School-age children who perform short bursts of physical activity during class—such as jumping jacks, star jumps, or jogging in place—do better academically than their sedentary peers, according to a new international review and meta-analysis.
Emma Norris of University College London led this research in collaboration with an interdisciplinary team of colleagues. The findings were published on October 16 in the British Journal of Sports Medicine.
According to the authors, “This review provides the first meta-analysis of the impact of physically active lessons on lesson-time and overall physical activity (PA), as well as health, cognition, and educational outcomes.”
About half of the 42 studies reviewed for this meta-analysis took place in the United States. Other studies on the benefits associated with incorporating physical activity into academic learning for pupils ranging from three-to-14 years of age were conducted in Australia, China, Croatia, Ireland, Israel, the Netherlands, Portugal, Sweden, and the UK.
In-class physical exercise programs are a win-win for students and educators because these activities facilitate better academic performance without reducing the amount of time spent learning in the classroom.
The main takeaway of this meta-analysis is that weaving physical activity into school lessons is linked to better test scores than having students sit still through an entire class.
After reviewing data from dozens of studies that involved 12,633 school-age children, the researchers conclude that “incorporating physical activity had a large, significant effect on educational outcomes during the lesson, assessed through tests or by observing pupils’ attention to a given task.”
In a news release, lead author Emma Norris of the UCL Centre for Behaviour Change said, “The biggest contributor of sedentary time in children’s lives is the seven or eight hours a day they spend in classrooms. Our study shows that physically active lessons are a useful addition to the curriculum. They can create a memorable learning experience, helping children to learn more effectively.”
Co-author Tommy van Steen of Leiden University in the Netherlands added, “These improvements in physical activity levels and educational outcomes are the result of quite basic physical exercises. Teachers can easily incorporate these physically active lessons into the existing curriculum to improve the learning experience of students.”
In the paper’s conclusion, the authors write: “In elementary and preschool settings, when physically active lessons were added into the curriculum they had positive impact on both physical activity and educational outcomes. These findings support policy initiatives encouraging the incorporation of physically active lessons into teaching in elementary and preschool settings.”
Aristotle Was Right: Peripatetic Learning Helps the Brain Absorb Information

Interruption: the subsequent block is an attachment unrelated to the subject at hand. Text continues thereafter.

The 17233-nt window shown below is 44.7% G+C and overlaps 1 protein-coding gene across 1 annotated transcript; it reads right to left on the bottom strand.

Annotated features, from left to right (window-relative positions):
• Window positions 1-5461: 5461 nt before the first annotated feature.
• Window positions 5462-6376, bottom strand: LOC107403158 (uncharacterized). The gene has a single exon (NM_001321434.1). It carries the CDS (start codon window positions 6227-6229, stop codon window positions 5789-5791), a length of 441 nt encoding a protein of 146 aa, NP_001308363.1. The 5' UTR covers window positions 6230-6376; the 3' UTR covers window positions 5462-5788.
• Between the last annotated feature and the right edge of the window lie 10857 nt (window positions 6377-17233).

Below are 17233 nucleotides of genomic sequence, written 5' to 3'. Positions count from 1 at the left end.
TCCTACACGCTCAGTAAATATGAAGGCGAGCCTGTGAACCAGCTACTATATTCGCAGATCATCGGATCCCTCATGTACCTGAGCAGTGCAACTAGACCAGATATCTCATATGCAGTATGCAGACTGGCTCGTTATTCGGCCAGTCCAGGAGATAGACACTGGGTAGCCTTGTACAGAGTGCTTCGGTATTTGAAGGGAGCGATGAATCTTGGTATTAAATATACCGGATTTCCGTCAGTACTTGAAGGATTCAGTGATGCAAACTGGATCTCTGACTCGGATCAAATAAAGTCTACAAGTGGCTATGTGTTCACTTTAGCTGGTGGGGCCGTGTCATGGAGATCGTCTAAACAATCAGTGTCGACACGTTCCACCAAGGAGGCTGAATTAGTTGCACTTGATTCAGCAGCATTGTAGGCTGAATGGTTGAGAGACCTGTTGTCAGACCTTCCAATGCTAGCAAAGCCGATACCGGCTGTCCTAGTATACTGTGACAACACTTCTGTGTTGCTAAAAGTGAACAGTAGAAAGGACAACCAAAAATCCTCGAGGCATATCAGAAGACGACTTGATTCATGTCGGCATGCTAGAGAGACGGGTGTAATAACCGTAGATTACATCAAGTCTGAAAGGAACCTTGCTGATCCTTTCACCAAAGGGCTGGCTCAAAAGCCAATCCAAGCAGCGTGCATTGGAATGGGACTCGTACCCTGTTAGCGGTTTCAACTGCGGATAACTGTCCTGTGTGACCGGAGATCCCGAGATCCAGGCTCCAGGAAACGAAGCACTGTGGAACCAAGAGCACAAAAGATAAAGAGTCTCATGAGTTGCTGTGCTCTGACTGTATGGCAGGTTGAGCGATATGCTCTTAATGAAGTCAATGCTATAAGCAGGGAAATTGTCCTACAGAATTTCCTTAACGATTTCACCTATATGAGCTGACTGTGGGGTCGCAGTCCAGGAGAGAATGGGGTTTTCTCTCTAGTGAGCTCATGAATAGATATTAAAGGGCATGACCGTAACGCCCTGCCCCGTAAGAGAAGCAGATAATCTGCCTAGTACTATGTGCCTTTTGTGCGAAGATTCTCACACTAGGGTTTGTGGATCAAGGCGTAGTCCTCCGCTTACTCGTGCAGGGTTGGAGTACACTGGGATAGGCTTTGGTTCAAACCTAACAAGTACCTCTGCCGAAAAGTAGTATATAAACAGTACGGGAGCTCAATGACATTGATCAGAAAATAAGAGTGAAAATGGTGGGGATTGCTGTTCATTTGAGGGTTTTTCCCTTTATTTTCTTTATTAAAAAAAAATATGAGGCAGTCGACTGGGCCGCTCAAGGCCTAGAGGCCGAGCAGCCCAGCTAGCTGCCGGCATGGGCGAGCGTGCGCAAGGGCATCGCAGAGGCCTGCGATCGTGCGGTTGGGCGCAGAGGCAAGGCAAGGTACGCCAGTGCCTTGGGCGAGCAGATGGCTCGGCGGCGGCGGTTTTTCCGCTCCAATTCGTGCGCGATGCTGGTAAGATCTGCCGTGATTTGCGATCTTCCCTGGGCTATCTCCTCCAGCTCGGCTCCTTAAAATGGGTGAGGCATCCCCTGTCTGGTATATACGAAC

Centuries ago, in ancient Greece, Aristotle (384–322 BC) appears to have understood the importance of moving the body while learning. Instead of having his students (such as Plato) sit still during classes at the Lyceum, Aristotle preferred to teach his classes while everyone was walking.
The Lyceum was a Peripatetic School. “Peripatetic” is derived from the ancient Greek word peripatētikós which means “walking” or “given to walking about.”
Like many exuberant and energetic young kids, I was constantly being told to “Sit down and stop moving!” by my K-5 teachers. At the time, my school had individual desk-chair combos that required students to slide into their seats from a side angle and remain motionless in a constricted stationary position during the entire class. To me, these claustrophobic desk-chairs were like a medieval torture device specifically designed to make it impossible to move and felt like being trapped in a straight-jacket.
My response to being physically constrained was to daydream and tune out the droning voice of any authoritarian teacher by adding Charlie Brown-inspired sound effects to his or her voice. Watching the cartoon clip (above) reminds me of how it felt to be forced to sit still during elementary school back in the early-1970s, and how little I actually learned in this type of “anti-peripatetic” teaching environment.
Luckily, in the late-1970s, when I was in seventh grade, my family moved to Brookline, Massachusetts, and I enrolled at The Park School, which is a private day school just outside of Boston. Students at Park weren’t forced to sit still all the time; we were encouraged to move our bodies and spend lots of time outside exploring nature as part of our curriculum.
Park School’s headmaster during this era, Bob Hurlbut, Jr., was a visionary who promoted a “boundary-less” education and worked with the school’s architects to design classrooms without walls. Much like the Lyceum, Park’s 34-acre campus has an “Outdoor Learning Garden” and is surrounded by green spaces filled with walkways, gymnasiums, a swimming pool, and playing fields.
Of course, private schools are expensive and unaffordable for many families. Therefore, it’s imperative that policymakers at the local, state, and federal level understand the importance of committing public school resources to more “peripatetic-inspired” learning.
Over the past few years, dozens of studies have shown that physical activity and incorporating full-body movements into classroom learning helps kids stay focused, retain information, and score higher on tests. The latest meta-analysis by Norris et al. (2019) provides a one-stop reference for empirical evidence which reaffirms the importance of physically active lessons in the classroom.
Hopefully, the days of forcing kids to sit still while learning academic material are over. In addition to encouraging physical exercise before/after school and during recess, adding short bursts of physically active lessons in the classroom appears to facilitate better learning.